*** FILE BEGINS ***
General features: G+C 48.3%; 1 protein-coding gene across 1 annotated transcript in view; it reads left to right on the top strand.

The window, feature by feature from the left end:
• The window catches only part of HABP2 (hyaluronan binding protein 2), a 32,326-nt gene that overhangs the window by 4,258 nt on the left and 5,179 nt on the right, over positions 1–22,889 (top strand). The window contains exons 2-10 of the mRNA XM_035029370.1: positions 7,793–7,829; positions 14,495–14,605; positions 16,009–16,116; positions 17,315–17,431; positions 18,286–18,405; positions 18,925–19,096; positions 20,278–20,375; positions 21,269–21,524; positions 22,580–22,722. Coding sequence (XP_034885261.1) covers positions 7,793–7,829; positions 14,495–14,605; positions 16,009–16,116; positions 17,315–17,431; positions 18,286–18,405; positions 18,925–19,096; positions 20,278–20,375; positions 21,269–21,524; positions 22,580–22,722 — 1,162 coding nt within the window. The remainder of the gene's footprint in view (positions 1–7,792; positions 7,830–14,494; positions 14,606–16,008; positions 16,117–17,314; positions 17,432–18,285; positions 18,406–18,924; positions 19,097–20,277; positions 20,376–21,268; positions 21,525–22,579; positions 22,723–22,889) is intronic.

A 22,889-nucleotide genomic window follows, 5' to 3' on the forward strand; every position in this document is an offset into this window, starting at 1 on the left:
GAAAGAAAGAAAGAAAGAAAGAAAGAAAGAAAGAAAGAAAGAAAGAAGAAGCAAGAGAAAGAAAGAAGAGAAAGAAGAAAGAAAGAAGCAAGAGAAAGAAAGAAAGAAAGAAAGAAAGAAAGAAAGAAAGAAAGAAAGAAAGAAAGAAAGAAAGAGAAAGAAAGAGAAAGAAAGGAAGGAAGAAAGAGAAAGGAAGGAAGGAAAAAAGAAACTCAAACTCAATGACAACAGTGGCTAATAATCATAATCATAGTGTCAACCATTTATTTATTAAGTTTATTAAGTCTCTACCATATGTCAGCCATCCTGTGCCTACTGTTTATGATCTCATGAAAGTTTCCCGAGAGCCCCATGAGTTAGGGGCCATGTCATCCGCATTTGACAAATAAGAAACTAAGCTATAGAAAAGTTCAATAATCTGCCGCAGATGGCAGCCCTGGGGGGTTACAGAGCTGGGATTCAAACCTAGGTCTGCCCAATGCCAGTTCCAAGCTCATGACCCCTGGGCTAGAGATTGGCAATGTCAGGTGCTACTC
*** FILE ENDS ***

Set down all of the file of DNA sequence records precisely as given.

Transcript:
General features: G+C 48.3%; 1 protein-coding gene across 1 annotated transcript in view; it reads left to right on the top strand.

The window, feature by feature from the left end:
• The window catches only part of HABP2 (hyaluronan binding protein 2), a 32,326-nt gene that overhangs the window by 4,258 nt on the left and 5,179 nt on the right, over positions 1–22,889 (top strand). The window contains exons 2-10 of the mRNA XM_035029370.1: positions 7,793–7,829; positions 14,495–14,605; positions 16,009–16,116; positions 17,315–17,431; positions 18,286–18,405; positions 18,925–19,096; positions 20,278–20,375; positions 21,269–21,524; positions 22,580–22,722. Coding sequence (XP_034885261.1) covers positions 7,793–7,829; positions 14,495–14,605; positions 16,009–16,116; positions 17,315–17,431; positions 18,286–18,405; positions 18,925–19,096; positions 20,278–20,375; positions 21,269–21,524; positions 22,580–22,722 — 1,162 coding nt within the window. The remainder of the gene's footprint in view (positions 1–7,792; positions 7,830–14,494; positions 14,606–16,008; positions 16,117–17,314; positions 17,432–18,285; positions 18,406–18,924; positions 19,097–20,277; positions 20,376–21,268; positions 21,525–22,579; positions 22,723–22,889) is intronic.

A 22,889-nucleotide genomic window follows, 5' to 3' on the forward strand; every position in this document is an offset into this window, starting at 1 on the left:
GAAAGAAAGAAAGAAAGAAAGAAAGAAAGAAAGAAAGAAAGAAAGAAGAAGCAAGAGAAAGAAAGAAGAGAAAGAAGAAAGAAAGAAGCAAGAGAAAGAAAGAAAGAAAGAAAGAAAGAAAGAAAGAAAGAAAGAAAGAAAGAAAGAAAGAAAGAGAAAGAAAGAGAAAGAAAGGAAGGAAGAAAGAGAAAGGAAGGAAGGAAAAAAGAAACTCAAACTCAATGACAACAGTGGCTAATAATCATAATCATAGTGTCAACCATTTATTTATTAAGTTTATTAAGTCTCTACCATATGTCAGCCATCCTGTGCCTACTGTTTATGATCTCATGAAAGTTTCCCGAGAGCCCCATGAGTTAGGGGCCATGTCATCCGCATTTGACAAATAAGAAACTAAGCTATAGAAAAGTTCAATAATCTGCCGCAGATGGCAGCCCTGGGGGGTTACAGAGCTGGGATTCAAACCTAGGTCTGCCCAATGCCAGTTCCAAGCTCATGACCCCTGGGCTAGAGATTGGCAATGTCAGGTGCTACTC